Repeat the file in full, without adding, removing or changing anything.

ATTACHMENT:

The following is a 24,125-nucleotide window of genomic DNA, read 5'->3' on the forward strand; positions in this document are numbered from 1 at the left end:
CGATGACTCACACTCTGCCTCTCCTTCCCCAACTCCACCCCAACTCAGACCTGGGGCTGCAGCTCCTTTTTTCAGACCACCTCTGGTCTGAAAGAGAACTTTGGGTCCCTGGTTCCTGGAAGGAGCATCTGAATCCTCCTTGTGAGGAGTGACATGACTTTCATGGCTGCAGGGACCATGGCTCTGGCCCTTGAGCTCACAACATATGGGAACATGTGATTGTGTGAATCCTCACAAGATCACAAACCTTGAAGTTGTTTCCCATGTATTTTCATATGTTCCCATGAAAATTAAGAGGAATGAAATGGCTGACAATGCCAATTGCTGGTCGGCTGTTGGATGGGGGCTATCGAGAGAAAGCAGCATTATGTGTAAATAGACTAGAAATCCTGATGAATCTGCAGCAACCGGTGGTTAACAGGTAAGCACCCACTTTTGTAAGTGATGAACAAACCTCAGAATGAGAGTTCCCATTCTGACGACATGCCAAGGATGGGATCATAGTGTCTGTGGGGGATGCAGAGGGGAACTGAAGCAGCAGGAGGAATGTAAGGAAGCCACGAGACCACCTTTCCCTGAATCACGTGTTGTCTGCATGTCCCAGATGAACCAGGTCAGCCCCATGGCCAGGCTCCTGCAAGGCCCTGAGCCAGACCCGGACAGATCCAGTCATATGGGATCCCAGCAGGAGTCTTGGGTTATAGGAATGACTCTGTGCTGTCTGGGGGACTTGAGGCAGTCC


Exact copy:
The following is a 24,125-nucleotide window of genomic DNA, read 5'->3' on the forward strand; positions in this document are numbered from 1 at the left end:
CGATGACTCACACTCTGCCTCTCCTTCCCCAACTCCACCCCAACTCAGACCTGGGGCTGCAGCTCCTTTTTTCAGACCACCTCTGGTCTGAAAGAGAACTTTGGGTCCCTGGTTCCTGGAAGGAGCATCTGAATCCTCCTTGTGAGGAGTGACATGACTTTCATGGCTGCAGGGACCATGGCTCTGGCCCTTGAGCTCACAACATATGGGAACATGTGATTGTGTGAATCCTCACAAGATCACAAACCTTGAAGTTGTTTCCCATGTATTTTCATATGTTCCCATGAAAATTAAGAGGAATGAAATGGCTGACAATGCCAATTGCTGGTCGGCTGTTGGATGGGGGCTATCGAGAGAAAGCAGCATTATGTGTAAATAGACTAGAAATCCTGATGAATCTGCAGCAACCGGTGGTTAACAGGTAAGCACCCACTTTTGTAAGTGATGAACAAACCTCAGAATGAGAGTTCCCATTCTGACGACATGCCAAGGATGGGATCATAGTGTCTGTGGGGGATGCAGAGGGGAACTGAAGCAGCAGGAGGAATGTAAGGAAGCCACGAGACCACCTTTCCCTGAATCACGTGTTGTCTGCATGTCCCAGATGAACCAGGTCAGCCCCATGGCCAGGCTCCTGCAAGGCCCTGAGCCAGACCCGGACAGATCCAGTCATATGGGATCCCAGCAGGAGTCTTGGGTTATAGGAATGACTCTGTGCTGTCTGGGGGACTTGAGGCAGTCC